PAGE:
There were two stories in today’s Boston Globe that were chilling in their juxtaposition. First, in “Ex-Red Guard recalls China’s Cultural Revolution” a foot soldier in Mao’s guard recalls the movement that nearly destroyed China:
``We did what you see on TV or in films," Li said. ``We put up big-character posters and went around to the houses of the rich and landowners to get their stuff. We took their money, gold, silver, and things and gave it to the government. And of course, we also destroyed the stuff that belonged to the Four Olds category."Two pages later comes the Venezuelan Cultural Revolution:
That included such cultural symbols and treasures as museums, paintings,sculptures, books, musical instruments, and anything associated with``superstitious" religious beliefs, including churches and temples.
As Mao goaded on the Red Guards over the next few months, they began attacking anyone deemed counter-revolutionary.
Millions of artists, writers, government officials, thinkers, and teachers were beaten, humiliated, and sometimes spontaneously lynched in public meetings known as ``struggle" sessions.
When a Venezuelan crime drama broke box-office records here last year, drawing critical acclaim and a cult following in the ghettos where it was filmed, the young director hoped the movie would spark a debate on how to address poverty, violence, and class divisions.For the revolution is always right, the revolution is always good, and four legs may be good, but two legs is better.
Instead, the nation's most successful home-grown film ever, which depicted the kidnapping of a rich, cocaine-snorting couple by barrio gangsters, ignited a furious backlash from the government.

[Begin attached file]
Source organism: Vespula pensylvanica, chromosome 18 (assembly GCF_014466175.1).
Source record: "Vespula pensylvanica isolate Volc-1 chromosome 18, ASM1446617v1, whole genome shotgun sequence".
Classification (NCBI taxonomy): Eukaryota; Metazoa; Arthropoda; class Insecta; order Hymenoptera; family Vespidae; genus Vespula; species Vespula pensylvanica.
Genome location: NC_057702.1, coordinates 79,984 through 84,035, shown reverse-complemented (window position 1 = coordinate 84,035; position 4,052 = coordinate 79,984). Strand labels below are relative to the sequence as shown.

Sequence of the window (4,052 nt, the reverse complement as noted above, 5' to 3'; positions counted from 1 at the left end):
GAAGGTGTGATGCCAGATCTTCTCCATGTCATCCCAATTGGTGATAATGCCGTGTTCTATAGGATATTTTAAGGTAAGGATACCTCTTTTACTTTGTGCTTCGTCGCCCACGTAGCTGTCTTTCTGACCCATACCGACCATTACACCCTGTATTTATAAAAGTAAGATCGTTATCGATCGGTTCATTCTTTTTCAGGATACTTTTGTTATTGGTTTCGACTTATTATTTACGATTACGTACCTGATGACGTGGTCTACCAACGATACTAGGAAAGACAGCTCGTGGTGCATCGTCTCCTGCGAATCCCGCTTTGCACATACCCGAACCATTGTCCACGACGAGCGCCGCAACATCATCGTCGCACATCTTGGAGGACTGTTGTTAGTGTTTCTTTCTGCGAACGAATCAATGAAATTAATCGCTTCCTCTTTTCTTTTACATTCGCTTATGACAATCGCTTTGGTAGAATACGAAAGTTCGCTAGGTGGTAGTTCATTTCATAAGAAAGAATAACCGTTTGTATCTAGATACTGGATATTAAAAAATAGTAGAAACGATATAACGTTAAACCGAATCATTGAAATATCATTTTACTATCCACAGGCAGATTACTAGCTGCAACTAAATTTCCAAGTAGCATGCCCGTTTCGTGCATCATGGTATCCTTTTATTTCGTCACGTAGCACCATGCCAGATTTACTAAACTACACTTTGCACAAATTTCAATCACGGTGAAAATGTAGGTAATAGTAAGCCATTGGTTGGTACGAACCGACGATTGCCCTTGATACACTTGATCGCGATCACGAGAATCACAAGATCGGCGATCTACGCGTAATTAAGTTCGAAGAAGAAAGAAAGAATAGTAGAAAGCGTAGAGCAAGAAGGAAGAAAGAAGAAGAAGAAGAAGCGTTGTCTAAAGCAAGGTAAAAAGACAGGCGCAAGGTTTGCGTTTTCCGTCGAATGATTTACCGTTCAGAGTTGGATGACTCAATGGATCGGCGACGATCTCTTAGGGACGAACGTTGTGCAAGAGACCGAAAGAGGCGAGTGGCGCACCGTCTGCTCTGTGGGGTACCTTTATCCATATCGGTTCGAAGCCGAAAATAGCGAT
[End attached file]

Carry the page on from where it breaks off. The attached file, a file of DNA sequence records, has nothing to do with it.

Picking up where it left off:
Vice President José Vicente Rangel has denounced the movie, loosely based on the real-life kidnapping of the director, as ``a falsification of the truth with no artistic value."
The director is being sued for ``vilifying" President Hugo Chávez, though the president never appears in the film, nor is he mentioned.
In January, the hosts of a government television program accused the Jewish filmmaker of being part of a ``Zionist conspiracy against Chávez." The next morning, the president angrily called for laws to block the production of films that "denigrate our revolution."
Hours later, the 28-year-old director, Jonathan Jakubowicz, fled the country, fearing for his life.
The controversy over ``Secuestro Express" (``Express Kidnapping") is one chapter in a bitter tug of war over culture and image in Chávez's Venezuela.
Critics say the government is obsessed with promoting a perfect picture of life under Chávez, sponsoring art that feeds his personality cult and glorifies his populist revolution. Artists who criticize Chávez or portray anything negative about contemporary Venezuela say they are condemned or sidelined.